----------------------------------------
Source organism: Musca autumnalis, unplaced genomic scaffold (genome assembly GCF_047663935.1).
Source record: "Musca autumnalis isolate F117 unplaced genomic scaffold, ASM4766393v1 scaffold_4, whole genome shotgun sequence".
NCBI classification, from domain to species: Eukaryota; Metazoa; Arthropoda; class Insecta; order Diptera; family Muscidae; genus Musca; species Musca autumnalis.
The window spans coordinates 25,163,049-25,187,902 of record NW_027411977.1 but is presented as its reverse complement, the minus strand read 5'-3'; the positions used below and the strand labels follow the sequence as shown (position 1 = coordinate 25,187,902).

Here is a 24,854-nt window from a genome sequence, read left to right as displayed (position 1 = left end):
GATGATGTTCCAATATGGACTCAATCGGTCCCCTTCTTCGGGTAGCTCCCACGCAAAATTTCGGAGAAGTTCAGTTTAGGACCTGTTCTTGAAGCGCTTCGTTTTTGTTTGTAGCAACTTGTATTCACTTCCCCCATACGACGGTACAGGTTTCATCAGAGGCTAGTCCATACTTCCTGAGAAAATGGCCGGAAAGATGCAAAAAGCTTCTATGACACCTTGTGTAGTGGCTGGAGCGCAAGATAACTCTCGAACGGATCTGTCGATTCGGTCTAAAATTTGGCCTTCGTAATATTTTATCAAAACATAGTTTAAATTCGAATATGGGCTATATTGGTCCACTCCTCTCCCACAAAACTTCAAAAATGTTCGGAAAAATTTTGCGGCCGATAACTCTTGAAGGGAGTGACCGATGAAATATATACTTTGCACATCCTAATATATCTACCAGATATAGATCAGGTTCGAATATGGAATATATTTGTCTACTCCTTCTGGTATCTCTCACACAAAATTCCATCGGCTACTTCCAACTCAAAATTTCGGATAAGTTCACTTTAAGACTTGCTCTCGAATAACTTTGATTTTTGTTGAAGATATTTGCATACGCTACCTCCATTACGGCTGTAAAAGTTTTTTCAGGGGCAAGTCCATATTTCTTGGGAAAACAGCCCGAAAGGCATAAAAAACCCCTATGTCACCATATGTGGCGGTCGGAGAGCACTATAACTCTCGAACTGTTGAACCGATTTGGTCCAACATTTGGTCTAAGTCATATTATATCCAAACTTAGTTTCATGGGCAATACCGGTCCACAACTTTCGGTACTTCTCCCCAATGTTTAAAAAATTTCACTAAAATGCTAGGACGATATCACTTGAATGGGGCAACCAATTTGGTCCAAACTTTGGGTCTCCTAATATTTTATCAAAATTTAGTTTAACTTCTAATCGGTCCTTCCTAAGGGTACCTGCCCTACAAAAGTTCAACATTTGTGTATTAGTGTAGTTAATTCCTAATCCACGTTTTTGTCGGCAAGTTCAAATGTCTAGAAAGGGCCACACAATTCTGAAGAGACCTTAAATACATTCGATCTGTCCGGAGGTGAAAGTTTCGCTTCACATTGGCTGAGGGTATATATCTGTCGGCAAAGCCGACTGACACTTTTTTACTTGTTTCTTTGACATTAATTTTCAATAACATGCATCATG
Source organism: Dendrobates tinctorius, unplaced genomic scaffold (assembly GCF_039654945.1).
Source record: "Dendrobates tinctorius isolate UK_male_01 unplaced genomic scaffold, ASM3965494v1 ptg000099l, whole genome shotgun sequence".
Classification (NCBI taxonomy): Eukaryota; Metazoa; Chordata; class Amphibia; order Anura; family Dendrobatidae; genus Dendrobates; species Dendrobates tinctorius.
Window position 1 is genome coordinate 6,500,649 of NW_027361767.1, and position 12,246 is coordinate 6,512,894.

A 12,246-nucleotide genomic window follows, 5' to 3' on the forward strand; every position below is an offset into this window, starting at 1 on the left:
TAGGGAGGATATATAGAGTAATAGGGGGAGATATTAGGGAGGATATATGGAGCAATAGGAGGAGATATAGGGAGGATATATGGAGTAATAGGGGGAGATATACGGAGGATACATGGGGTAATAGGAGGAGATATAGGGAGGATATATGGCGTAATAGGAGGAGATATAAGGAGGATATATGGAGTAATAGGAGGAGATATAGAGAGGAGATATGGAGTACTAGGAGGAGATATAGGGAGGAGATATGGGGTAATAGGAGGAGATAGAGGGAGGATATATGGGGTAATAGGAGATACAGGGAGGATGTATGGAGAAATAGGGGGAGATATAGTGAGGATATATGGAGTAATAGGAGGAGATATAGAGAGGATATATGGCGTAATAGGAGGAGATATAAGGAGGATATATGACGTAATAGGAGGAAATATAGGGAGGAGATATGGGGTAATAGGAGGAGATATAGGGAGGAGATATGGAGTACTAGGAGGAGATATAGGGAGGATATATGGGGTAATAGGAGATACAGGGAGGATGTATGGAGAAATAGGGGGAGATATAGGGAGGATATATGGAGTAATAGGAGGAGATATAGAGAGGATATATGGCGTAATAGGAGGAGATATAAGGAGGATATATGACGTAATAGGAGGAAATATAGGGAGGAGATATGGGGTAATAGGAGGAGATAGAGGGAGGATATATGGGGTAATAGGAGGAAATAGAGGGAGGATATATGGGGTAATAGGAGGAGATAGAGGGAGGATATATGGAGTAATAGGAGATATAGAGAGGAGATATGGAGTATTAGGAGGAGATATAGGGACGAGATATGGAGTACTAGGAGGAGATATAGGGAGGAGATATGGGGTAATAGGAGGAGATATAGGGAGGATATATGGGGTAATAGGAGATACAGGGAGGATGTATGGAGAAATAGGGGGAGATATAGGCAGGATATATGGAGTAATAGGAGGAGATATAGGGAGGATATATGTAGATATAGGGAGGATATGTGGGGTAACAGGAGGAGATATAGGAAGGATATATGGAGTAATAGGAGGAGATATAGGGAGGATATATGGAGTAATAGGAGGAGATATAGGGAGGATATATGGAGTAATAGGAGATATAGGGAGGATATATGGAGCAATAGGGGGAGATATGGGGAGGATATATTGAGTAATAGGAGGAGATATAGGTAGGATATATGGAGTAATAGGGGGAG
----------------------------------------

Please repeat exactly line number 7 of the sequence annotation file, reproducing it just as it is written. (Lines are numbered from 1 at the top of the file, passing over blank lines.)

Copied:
Source organism: Dendrobates tinctorius, unplaced genomic scaffold (assembly GCF_039654945.1).